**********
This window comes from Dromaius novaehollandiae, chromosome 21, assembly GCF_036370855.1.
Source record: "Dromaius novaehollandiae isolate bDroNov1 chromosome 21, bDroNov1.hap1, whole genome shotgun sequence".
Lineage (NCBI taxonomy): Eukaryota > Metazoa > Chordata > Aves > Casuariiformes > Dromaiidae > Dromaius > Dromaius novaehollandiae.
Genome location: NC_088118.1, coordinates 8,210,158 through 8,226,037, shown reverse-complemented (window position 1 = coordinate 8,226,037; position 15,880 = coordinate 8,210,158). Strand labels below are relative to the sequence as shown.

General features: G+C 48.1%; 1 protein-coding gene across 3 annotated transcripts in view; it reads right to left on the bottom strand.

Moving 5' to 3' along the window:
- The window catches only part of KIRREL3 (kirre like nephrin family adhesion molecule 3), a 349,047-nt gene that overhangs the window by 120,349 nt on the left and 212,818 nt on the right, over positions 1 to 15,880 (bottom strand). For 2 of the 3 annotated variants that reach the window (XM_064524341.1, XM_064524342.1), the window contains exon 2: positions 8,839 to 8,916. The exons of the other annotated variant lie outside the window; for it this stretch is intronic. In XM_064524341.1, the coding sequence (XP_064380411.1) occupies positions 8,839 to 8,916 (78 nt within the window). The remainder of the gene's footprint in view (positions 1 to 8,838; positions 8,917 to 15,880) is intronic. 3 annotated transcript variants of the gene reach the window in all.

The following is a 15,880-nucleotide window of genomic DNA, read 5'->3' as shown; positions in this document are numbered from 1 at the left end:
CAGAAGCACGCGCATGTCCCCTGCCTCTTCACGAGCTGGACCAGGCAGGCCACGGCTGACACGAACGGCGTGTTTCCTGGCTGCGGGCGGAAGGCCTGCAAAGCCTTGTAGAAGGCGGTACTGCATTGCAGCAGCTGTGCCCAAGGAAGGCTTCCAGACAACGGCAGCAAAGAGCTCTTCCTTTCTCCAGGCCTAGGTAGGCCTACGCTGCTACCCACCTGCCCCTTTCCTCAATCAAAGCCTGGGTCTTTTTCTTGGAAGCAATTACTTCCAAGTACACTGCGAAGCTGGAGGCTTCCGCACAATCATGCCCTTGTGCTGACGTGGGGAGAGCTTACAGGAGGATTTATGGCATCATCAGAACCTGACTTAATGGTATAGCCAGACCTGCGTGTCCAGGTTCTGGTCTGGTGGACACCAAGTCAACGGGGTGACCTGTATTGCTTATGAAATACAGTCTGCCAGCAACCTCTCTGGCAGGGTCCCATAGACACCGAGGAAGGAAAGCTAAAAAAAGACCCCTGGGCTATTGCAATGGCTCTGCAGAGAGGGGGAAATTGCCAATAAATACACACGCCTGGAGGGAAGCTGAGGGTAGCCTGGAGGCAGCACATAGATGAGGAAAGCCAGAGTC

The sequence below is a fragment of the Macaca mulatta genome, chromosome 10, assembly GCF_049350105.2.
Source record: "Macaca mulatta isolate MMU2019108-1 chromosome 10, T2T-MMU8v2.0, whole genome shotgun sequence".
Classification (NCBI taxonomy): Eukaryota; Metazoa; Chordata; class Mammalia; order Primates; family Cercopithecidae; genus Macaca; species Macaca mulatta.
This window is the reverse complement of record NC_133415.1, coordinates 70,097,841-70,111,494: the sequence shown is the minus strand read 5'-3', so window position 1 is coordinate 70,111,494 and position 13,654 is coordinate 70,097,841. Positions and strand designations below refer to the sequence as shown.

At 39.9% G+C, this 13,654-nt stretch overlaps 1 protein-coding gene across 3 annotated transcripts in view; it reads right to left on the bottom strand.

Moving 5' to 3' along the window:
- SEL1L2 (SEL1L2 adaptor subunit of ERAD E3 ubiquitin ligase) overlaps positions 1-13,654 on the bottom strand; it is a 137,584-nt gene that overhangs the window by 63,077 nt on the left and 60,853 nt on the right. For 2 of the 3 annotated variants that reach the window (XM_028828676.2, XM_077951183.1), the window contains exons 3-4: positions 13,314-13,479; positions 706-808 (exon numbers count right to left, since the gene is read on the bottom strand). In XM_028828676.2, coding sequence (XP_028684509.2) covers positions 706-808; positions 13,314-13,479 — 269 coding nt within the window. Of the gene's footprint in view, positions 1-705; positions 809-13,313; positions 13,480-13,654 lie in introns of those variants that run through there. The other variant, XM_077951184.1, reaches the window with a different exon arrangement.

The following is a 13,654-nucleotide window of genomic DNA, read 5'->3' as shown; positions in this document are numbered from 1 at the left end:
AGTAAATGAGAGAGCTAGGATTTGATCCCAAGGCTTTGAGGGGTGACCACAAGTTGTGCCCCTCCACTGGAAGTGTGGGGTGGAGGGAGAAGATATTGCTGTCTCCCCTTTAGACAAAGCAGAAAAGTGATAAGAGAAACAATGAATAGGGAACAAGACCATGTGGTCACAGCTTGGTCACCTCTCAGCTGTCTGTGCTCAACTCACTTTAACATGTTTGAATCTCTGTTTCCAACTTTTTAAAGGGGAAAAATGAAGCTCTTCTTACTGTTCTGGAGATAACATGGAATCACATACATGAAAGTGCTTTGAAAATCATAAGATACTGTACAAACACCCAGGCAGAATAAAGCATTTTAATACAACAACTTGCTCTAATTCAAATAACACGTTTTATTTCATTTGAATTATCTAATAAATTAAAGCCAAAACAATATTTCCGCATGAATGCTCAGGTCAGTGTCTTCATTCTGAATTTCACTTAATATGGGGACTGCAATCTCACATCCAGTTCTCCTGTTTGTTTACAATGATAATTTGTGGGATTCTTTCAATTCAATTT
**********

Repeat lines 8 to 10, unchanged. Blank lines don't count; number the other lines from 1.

The following is a 15,880-nucleotide window of genomic DNA, read 5'->3' as shown; positions in this document are numbered from 1 at the left end:
CAGAAGCACGCGCATGTCCCCTGCCTCTTCACGAGCTGGACCAGGCAGGCCACGGCTGACACGAACGGCGTGTTTCCTGGCTGCGGGCGGAAGGCCTGCAAAGCCTTGTAGAAGGCGGTACTGCATTGCAGCAGCTGTGCCCAAGGAAGGCTTCCAGACAACGGCAGCAAAGAGCTCTTCCTTTCTCCAGGCCTAGGTAGGCCTACGCTGCTACCCACCTGCCCCTTTCCTCAATCAAAGCCTGGGTCTTTTTCTTGGAAGCAATTACTTCCAAGTACACTGCGAAGCTGGAGGCTTCCGCACAATCATGCCCTTGTGCTGACGTGGGGAGAGCTTACAGGAGGATTTATGGCATCATCAGAACCTGACTTAATGGTATAGCCAGACCTGCGTGTCCAGGTTCTGGTCTGGTGGACACCAAGTCAACGGGGTGACCTGTATTGCTTATGAAATACAGTCTGCCAGCAACCTCTCTGGCAGGGTCCCATAGACACCGAGGAAGGAAAGCTAAAAAAAGACCCCTGGGCTATTGCAATGGCTCTGCAGAGAGGGGGAAATTGCCAATAAATACACACGCCTGGAGGGAAGCTGAGGGTAGCCTGGAGGCAGCACATAGATGAGGAAAGCCAGAGTC

The sequence below is a fragment of the Macaca mulatta genome, chromosome 10, assembly GCF_049350105.2.